[Marxism] Chossudovsky on privatisation and militarisation

Jurriaan Bendien andromeda246 at hetnet.nl
Sun Jul 18 05:51:29 MDT 2004


John asked:

But couldn't it also be claimed that privatisation is a consequence of a
body politic which itself has been privatised - ie our political leaders
serve both directly and indirectly the needs of the private sector to the
detriment of their constituents - ie the people.

Reply:

Well the private sector are also part of their "constituents", and the
capitalist state is not neutral, it promotes capitalism.

Privatisation is an essential part of the transformation of goods and
services of any kind into tradeable and saleable commodities.

You cannot normally trade in goods and services, and obtain income from
that, unless private ownership rights can be attached to those goods and
services.

Therefore, privatisation in all forms is an essential characteristic of
marketisation, market expansion.

But you are correct, insofar as we have to distinguish between legal
formalities and the substantive economic & power relations involved.

One of the better discussions of Marx's own theory of the state, is in Hal
Draper, Karl Marx's Theory of Revolution, Vol. 1: State and Bureaucracy
(Monthly Review Press).

John asks:

And what is the basis of your assertion that a militarist solution can only
succeed for three decades or so?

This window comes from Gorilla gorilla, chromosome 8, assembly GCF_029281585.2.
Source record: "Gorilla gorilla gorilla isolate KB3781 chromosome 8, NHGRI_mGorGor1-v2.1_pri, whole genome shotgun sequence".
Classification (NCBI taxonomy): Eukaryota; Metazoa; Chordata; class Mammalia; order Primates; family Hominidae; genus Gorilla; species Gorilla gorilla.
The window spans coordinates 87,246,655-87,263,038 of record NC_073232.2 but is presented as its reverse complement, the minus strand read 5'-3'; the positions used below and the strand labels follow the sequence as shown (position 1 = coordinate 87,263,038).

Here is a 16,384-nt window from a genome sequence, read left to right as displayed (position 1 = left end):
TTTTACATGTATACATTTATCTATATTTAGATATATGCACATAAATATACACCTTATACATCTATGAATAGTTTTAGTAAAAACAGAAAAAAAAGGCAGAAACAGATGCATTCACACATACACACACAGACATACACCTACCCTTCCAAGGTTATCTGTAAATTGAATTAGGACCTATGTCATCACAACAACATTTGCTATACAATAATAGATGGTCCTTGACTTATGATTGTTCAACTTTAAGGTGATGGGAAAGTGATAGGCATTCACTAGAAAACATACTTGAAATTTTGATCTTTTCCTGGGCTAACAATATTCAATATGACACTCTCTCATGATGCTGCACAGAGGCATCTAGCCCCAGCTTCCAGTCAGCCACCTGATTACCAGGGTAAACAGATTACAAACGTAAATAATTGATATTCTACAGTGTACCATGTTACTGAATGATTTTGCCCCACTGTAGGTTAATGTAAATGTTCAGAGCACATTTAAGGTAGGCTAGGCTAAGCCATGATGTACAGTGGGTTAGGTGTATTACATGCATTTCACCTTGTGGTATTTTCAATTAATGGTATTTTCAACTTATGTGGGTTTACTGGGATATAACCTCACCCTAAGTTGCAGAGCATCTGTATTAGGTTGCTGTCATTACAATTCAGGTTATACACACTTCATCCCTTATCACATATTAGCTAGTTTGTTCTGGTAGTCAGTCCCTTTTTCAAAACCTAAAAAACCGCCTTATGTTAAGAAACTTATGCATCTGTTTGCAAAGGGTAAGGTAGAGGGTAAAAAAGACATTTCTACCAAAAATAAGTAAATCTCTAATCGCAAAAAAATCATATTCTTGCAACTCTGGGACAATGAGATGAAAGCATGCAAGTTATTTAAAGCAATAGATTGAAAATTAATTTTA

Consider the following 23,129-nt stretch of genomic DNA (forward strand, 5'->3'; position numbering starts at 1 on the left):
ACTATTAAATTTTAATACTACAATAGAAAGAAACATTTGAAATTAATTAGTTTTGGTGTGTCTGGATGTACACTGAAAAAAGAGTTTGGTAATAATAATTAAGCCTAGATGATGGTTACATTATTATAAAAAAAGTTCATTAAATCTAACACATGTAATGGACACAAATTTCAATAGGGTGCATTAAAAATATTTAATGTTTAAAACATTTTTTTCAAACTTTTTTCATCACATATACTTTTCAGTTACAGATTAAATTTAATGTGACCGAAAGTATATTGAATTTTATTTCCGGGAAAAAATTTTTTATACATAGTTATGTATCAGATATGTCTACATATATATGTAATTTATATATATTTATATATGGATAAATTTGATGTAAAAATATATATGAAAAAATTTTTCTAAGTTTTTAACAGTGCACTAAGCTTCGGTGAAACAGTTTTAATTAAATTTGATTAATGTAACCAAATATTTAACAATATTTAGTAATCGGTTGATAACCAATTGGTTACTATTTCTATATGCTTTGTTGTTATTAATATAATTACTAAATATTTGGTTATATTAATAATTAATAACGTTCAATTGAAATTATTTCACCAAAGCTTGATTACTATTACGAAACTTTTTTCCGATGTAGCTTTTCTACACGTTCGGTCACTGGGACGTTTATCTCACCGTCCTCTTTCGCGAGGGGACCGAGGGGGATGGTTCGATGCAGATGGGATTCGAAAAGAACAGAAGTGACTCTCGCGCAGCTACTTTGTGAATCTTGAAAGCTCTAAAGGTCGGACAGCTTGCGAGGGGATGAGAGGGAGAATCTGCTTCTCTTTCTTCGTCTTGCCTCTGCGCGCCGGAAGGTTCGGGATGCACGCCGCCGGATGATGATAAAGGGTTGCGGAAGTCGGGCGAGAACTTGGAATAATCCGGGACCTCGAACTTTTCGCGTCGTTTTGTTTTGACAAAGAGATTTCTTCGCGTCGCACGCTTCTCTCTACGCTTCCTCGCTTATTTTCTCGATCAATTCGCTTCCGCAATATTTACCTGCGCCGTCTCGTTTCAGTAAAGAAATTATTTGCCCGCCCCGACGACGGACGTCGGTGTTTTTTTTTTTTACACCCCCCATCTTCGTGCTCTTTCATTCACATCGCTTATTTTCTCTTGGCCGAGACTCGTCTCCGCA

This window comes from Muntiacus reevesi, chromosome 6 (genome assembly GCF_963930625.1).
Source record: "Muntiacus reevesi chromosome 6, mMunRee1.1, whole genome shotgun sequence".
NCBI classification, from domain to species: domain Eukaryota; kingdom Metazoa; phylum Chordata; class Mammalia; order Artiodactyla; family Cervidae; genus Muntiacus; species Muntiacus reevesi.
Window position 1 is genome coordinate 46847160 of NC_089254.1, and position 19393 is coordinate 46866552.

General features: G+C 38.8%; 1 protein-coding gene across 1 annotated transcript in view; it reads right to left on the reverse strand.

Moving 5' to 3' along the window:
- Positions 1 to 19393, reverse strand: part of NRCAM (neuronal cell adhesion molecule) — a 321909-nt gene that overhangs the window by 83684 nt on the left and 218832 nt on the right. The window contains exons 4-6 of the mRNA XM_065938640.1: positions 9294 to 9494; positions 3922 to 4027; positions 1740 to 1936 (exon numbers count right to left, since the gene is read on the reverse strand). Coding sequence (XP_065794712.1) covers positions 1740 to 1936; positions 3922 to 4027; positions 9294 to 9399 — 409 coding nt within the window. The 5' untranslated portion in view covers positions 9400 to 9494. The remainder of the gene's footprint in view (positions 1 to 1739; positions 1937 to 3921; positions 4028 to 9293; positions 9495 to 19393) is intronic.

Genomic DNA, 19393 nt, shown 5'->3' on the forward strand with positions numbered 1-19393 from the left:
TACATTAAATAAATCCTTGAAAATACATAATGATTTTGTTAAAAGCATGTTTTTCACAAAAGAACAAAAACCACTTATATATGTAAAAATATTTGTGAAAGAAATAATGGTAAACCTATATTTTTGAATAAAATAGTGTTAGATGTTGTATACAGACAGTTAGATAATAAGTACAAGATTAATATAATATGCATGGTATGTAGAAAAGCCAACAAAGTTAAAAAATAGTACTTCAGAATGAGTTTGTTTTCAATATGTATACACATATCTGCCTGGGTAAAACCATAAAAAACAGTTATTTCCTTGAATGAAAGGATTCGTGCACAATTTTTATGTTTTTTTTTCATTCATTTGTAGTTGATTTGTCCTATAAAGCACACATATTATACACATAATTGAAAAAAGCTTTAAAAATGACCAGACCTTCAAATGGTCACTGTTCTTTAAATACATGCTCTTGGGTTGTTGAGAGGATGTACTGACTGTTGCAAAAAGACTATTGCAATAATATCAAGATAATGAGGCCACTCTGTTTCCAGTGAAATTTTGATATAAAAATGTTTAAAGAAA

Reply:

That's my personal assessment based on what I know about the history of the
20th century. Typically military regimes can continue only for a generation
or so. Military regimes emerge when the ruling classes or the ruling elites
cannot secure their social order by other means. But typically if they have
performed a "stabilising function", they break up, through popular revolt,
corruption, economic decline, etc. Direct forcible coercion is never a
lasting method of ensuring societal reproduction. A relatively stable social
order is always based not just on methods of direct and indirect coercion,
but also on popular consent of a critical mass of people who benefit from
the regime or are co-opted by it.

John said:

Capitalism is a violent economic system and militarism is a direct and
inevitable consequence of that system.

Reply:

Agreed, there hasn't been any year in the 20th century without some armed
conflict occurring somewhere. But that by itself does not tell us all that
much yet. We need to understand how specifically that occurs. Fact is, the
military industry is big business, and military research and development is,
by far, the largest single research pursuit on earth.

During the 1980s, Elisabeth Sköns has calculated, world military expenditure
was 10 times higher by value than in 1925-1938. In 1989, the USA spent 36%
and the USSR 23% of it.

The global stockpile of nuclear warheads peaked in 1986 at 69,490, equal to
an explosive yield of 18 billions tons of TNT, three times the total
explosive force used in all of world war 2. After that there was a slight
lull in military spending, but the events of 9/11 again gave a very powerful